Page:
MALNUTRITION

Malnutrition refers to taking improper type or amount of food that may cause serious body malfunction or disorder if it’s been followed for long time.

Excessive intake food can cause health problems under what we call obesity. If you eat food more than you need, it can be restored as fat around your body what we call obesity. 

Although obesity is not recognized as a disease by some physicians, by itself but it can interfere with body function for sure and lead to some disease with mild or severe symptoms such as cardiovascular disease or even heart attack, so it must be considered as a serious health condition. Obesity can be prevented or cured by diets, exercise or drugs, fat burning in major.

 

Nutrition deficiency– or under-nutrition is called to the condition of insufficient amount of nutrients for a body that can’t provide enough energy for that human’s needs. Human body needs enough energy for both voluntary and involuntary activities to stay alive and healthy to function and develop properly.

Signs and symptoms of under-nutrition include:
  • lack of appetite or interest in food or drink.
  • tiredness and irritability.
  • inability to concentrate.
  • always feeling cold.
  • loss of fat, muscle mass, and body tissue.
  • higher risk of getting sick and taking longer to heal.
  • longer healing time for wounds
  •  hypothermia (the inability to maintain normal body temperature)

Malnutrition in children

Reliefweb reported from UN that-“Six million children are affected by life-threatening severe acute malnutrition in West and Central Africa. Multiple factors including land and crop degradation, periodic droughts and weather-related shocks, poverty, limited access to basic food staples and essential services, and population growth, contribute to emergency levels of malnutrition in the region.

Malnutrition is not only about lack of food; a combination of other causes lead to malnutrition in children, including: diet at home, illnesses such as malaria and water-borne diseases, limited access to clean water and sanitation infrastructure, and knowledge about safe hygiene practices, lack of access to health services, and inadequate child feeding practices.

 Malnutrition affects on children’s lives

Malnutrition puts children’s lives and future at risk. Timely treatment can save children’s lives; however, those who remain untreated are at risk of dying, delayed growth and impaired brain development – which impacts learning capacity and school performance, and labor force participation. Malnourished children also become more vulnerable to childhood diseases such as diarrhea and acute respiratory infections and may grow dependent of a lifetime of health care.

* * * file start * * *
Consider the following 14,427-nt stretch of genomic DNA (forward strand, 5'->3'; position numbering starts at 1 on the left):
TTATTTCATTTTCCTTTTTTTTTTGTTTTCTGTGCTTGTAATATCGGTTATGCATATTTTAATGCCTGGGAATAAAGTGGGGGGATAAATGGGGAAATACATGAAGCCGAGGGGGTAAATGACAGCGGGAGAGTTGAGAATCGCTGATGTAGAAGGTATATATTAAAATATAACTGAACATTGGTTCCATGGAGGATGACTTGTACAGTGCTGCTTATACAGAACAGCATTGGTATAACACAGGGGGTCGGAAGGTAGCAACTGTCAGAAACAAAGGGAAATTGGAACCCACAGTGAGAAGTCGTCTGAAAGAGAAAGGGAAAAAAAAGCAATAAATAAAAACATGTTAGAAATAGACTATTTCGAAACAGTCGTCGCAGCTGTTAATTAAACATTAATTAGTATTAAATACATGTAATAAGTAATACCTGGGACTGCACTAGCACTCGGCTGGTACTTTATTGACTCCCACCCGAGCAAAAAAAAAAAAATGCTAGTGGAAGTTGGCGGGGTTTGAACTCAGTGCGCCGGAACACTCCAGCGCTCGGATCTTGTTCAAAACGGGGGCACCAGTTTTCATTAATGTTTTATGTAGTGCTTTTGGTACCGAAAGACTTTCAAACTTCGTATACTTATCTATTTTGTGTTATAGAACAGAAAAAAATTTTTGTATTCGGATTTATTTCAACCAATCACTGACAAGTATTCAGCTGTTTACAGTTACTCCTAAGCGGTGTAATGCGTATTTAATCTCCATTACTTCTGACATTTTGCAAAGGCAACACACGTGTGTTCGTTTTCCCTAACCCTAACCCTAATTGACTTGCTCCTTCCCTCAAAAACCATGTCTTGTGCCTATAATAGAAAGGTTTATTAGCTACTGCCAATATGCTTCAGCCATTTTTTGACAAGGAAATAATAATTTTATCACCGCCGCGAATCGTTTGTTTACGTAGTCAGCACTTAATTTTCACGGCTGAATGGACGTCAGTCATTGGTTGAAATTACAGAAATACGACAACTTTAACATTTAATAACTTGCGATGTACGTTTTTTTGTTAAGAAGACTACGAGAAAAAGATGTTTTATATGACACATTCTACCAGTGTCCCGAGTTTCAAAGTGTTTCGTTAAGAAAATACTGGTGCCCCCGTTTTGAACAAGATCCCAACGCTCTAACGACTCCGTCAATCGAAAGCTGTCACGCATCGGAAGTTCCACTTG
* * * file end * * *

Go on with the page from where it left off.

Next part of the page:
Beyond the immediate nutritional and health impacts of the nutrition crises in the West and Central Africa region, children’s education in the region has been disrupted by conflict and population displacements, exposing them to greater risks.

Treating malnutrition

The vast majority of children with severe acute malnutrition respond extremely well to treatment with Ready-to-use Therapeutic Food such as Plumpy’Nut, a fortified peanut butter-like paste containing fats, dietary fiber, carbohydrates, proteins and essential micronutrients. Calculations by UNICEF for several Sahel countries (The Sahel part of Africa includes, from west to east, parts of northern Senegal) show average recovery rates of between 85 and 90 percent in 2018.

Among the challenges, however, are the fact that only about half of all health facilities offer SAM treatment, supplies of RUTF are not always adequate to meet needs, some children are not brought back for follow-up, and many – far too many – do not arrive at treatment centres in time to save their lives.

UNICEF described it’s role to treat malnutrition:

  • In the short term, we work to address immediate needs to avoid a deterioration of the situation and prevent mortality in young children by supporting early detection and care for children suffering from severe acute malnutrition and providing ready-to-use therapeutic food for their treatment. We also provide access to water, sanitation and hygiene in health facilities and communities; and educate families on how to prepare and provide nutritious food to their children.
  • In the longer-term, we create the conditions for people to become self-reliant again, by promoting the availability, access and use of local food resources; improving health and other social services; promoting optimal infant and young child feeding practices so that households, communities and national systems are better prepared to prevent and deal with similar shocks in the future.
  • For a sustainable response against malnutrition, UNICEF advocates for increased national commitments in nutrition funding and policy actions such as including the treatment of severe acute malnutrition as part of national public health response and spending.

Innovations that save lives

UNICEF and its partners work across sectors to scale up the response in all countries through integrated programs involving the health, education, protection and water and sanitation sectors. For instance, in Niger, Burkina Faso and Mali, nutrition screening is now a part of seasonal malaria prevention campaigns. In Chad, Mauritania and Niger mobile clinics offering health and nutrition services were established to reach populations and communities in remote locations. In areas of Burkina Faso, Niger and Mali, mothers are being taught to assess their children’s nutritional status with a simple tool to improve early detection of acute malnutrition.”

 “Journalin”

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